Surviving the Coastal Environment
Like in any other plants, underground mangrove tissues need oxygen. In non-waterlogged soils, the air located in the pores of the soil is sufficient to meet the oxygen needs of the roots. In waterlogged soils, pores are filled with water, and too little oxygen is present to meet the plants’ needs. Mangrove roots tissue is very porous, and it is through thees pores (called lenticels) that oxygen is transmitted from the aerial roots to the underground parts of the plant. In addition to providing oxygen to the buried roots, mangrove’s rooting system play an important role in the plant’s anchorage and stabilization in the very fine and soft sediments.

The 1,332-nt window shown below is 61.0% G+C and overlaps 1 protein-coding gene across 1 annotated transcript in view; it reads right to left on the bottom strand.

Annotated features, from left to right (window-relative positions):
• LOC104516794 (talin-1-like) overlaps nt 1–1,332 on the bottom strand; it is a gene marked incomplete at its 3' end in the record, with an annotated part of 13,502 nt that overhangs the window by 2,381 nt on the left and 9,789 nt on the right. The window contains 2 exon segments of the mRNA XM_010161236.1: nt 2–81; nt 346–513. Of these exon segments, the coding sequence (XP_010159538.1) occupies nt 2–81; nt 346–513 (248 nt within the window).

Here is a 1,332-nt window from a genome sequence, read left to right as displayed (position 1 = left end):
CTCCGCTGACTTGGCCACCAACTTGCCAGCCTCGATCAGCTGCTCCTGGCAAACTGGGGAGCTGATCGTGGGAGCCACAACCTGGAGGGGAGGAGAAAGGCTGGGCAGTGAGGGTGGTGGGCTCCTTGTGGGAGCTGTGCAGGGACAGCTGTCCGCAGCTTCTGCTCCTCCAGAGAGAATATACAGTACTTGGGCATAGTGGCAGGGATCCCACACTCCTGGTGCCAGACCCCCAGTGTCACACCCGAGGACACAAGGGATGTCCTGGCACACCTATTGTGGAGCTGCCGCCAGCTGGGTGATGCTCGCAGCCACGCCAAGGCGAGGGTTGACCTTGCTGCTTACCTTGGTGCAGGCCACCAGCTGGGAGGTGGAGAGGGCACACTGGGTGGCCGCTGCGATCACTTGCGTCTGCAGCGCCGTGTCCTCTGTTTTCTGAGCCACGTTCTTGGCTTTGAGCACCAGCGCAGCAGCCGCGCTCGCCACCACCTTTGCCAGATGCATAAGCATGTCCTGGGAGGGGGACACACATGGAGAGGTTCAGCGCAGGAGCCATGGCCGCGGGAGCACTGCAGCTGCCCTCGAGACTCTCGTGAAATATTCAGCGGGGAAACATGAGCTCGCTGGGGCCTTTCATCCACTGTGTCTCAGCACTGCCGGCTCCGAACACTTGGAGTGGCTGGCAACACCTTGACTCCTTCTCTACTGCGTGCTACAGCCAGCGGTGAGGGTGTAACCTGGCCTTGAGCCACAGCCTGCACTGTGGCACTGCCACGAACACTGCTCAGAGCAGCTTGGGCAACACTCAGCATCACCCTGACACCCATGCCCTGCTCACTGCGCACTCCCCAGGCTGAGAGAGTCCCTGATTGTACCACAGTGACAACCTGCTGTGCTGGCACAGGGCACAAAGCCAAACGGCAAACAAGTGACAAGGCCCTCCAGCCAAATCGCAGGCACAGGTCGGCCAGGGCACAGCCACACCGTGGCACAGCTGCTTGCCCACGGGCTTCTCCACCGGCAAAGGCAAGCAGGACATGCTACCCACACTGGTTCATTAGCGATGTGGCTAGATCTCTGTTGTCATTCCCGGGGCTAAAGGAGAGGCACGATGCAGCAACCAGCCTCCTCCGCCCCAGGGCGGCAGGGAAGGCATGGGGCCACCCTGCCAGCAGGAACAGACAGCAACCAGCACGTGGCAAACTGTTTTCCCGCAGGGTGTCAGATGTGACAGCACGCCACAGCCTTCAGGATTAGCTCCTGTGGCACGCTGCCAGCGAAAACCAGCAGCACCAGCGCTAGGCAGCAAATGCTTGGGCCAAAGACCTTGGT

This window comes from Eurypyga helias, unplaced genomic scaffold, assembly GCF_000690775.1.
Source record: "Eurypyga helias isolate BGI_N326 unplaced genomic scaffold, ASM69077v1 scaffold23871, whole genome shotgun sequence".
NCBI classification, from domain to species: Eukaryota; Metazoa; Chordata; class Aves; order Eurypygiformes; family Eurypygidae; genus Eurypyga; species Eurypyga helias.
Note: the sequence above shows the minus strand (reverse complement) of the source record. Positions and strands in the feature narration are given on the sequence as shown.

Young red mangrove tree (Rhizophora mangle)
Prop roots shooting out of a red mangrove tree’s branches (Rhizophora mangle)
Partially submerged prop roots during high tide (Rhizophora mangle)
Pneumatophores (aerial roots) of black mangrove trees (Avicennia germinans) at low tide
Just like any other plants, mangroves rely on their roots to uptake water; however, because of the high salt concentration in ocean water, mangroves have developed several ways to deal with salt. The principal mechanisms to deal with salt include exclusion by roots, tolerance of tissues to high salt concentration, and excretion through glands at the basis of leaves. It is not uncommon to see deposits of salt crystals on leaves, as here on black mangrove leaves.
Salt crystals on the leaves of a black mangrove tree (Avicennia germinans)